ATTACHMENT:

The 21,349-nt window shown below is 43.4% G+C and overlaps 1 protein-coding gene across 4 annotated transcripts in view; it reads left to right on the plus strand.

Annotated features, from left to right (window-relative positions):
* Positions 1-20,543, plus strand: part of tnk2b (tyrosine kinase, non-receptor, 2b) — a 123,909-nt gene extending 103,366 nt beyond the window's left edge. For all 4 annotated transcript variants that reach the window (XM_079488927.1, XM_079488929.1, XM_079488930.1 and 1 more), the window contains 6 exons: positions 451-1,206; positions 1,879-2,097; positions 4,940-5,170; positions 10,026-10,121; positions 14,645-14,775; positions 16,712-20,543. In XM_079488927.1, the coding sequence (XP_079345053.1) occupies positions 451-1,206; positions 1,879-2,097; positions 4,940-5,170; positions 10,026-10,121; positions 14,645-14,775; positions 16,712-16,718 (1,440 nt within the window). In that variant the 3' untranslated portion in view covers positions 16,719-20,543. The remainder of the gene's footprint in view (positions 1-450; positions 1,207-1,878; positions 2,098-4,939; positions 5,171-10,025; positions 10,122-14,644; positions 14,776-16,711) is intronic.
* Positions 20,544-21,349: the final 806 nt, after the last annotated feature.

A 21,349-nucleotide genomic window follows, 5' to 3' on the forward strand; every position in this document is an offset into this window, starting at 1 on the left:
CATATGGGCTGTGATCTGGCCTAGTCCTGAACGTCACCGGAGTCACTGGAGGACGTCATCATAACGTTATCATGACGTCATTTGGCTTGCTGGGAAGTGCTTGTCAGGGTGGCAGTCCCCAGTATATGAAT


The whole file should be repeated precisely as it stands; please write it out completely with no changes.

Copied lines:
The 21,349-nt window shown below is 43.4% G+C and overlaps 1 protein-coding gene across 4 annotated transcripts in view; it reads left to right on the plus strand.

Annotated features, from left to right (window-relative positions):
* Positions 1-20,543, plus strand: part of tnk2b (tyrosine kinase, non-receptor, 2b) — a 123,909-nt gene extending 103,366 nt beyond the window's left edge. For all 4 annotated transcript variants that reach the window (XM_079488927.1, XM_079488929.1, XM_079488930.1 and 1 more), the window contains 6 exons: positions 451-1,206; positions 1,879-2,097; positions 4,940-5,170; positions 10,026-10,121; positions 14,645-14,775; positions 16,712-20,543. In XM_079488927.1, the coding sequence (XP_079345053.1) occupies positions 451-1,206; positions 1,879-2,097; positions 4,940-5,170; positions 10,026-10,121; positions 14,645-14,775; positions 16,712-16,718 (1,440 nt within the window). In that variant the 3' untranslated portion in view covers positions 16,719-20,543. The remainder of the gene's footprint in view (positions 1-450; positions 1,207-1,878; positions 2,098-4,939; positions 5,171-10,025; positions 10,122-14,644; positions 14,776-16,711) is intronic.
* Positions 20,544-21,349: the final 806 nt, after the last annotated feature.

A 21,349-nucleotide genomic window follows, 5' to 3' on the forward strand; every position in this document is an offset into this window, starting at 1 on the left:
CATATGGGCTGTGATCTGGCCTAGTCCTGAACGTCACCGGAGTCACTGGAGGACGTCATCATAACGTTATCATGACGTCATTTGGCTTGCTGGGAAGTGCTTGTCAGGGTGGCAGTCCCCAGTATATGAAT